How tightly the wire can be wound depends on the shape of the wire, which will be either square, round or rectangular.
Square wires will create tighter coil as they will have less space between the turns. Square wires are used in confined spaces and applications that require higher power and that have a larger wire gauge.
Round wires will not fit together as tightly, creating large gaps between the wire turns.
Rectangular wires are laminated into strips and lay flat, making them the most easily wound.
Solid vs. Stranded Motor Wire
Solid wire, which can also be called solid-core or single-strand wire, is made up of one strand of insulated wire. Solid wires are not very elastic.
Stranded wire is made of a bunch of bare wires braided together. Stranded wires are far more flexible than solid wires; the flexibility of the wire goes up with the amount of strands the wire has. Stranded wires have, at least, seven strands of wire: six wires wrapped around one in the middle.
The flexibility of the stranded wire helps to prevent metal fatigue, which happens when a wire is subjected to a lot of loading and unloading. Eventually, the wire material will begin to crack.
Motor wire insulations are going to be out of a polyester or fiberglass yarn or a thin enamel.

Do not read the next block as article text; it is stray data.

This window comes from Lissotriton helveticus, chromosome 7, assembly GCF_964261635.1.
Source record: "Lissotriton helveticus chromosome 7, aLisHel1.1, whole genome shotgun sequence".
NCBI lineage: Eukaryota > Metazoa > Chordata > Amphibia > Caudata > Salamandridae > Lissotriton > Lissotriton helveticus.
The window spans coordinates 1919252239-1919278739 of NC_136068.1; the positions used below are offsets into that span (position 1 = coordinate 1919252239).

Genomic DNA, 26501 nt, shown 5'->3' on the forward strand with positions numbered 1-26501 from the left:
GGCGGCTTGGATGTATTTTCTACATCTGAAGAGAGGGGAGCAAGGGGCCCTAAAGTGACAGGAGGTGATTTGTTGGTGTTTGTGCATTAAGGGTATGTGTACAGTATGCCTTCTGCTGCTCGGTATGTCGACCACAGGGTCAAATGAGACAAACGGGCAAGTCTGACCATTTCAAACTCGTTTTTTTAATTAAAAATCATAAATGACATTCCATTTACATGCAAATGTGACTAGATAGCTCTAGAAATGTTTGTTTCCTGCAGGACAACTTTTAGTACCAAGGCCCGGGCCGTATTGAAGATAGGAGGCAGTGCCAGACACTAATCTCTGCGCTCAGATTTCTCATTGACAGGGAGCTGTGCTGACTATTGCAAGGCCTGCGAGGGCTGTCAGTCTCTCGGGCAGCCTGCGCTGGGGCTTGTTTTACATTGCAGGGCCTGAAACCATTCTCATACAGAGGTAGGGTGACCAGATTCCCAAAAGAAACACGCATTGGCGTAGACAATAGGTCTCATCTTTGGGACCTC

Wires that have thicker insulations can come with a high-temperature tape made out of a polyimide or fiberglass material. The coils are also coated with a varnish that adds extra insulation and improves the wire’s strength and reliability.
The turns of bare wires have no protection from insulation, so the wire turns would not be able to not touch each other. Insulated wire can be wound so that the wires do touch, since the insulation will protect the wire from shorting itself out. Wires often need hundreds, or even thousands, of turns, meaning the wire will require protection from insulation.
The diameter, measured in both millimeters or inches, along with the thermal capacity and AWG wire sizes, will be based on the type of insulation used.
Insulations used on motor wire include formvar, polyurethane, polyester, and polyester-imide.
TEMCo sells Soderon 155 wire and GP/MR-200 wire. Both of these wires are double coated.
Double coated wire is used to strengthen the wire, and increase its durability. It also allows the wire to take on the properties of both insulations. For example, the GP/MR 200 has a polyester-imide insulation overcoated with polyamide-imide, which gives the wire higher dielectric properties and chemical resistance to common solvents and refrigerants. The Soderon 155 has a polyurethane insulation with a polyamide overcoat, giving it higher resistance to solvents and better windability.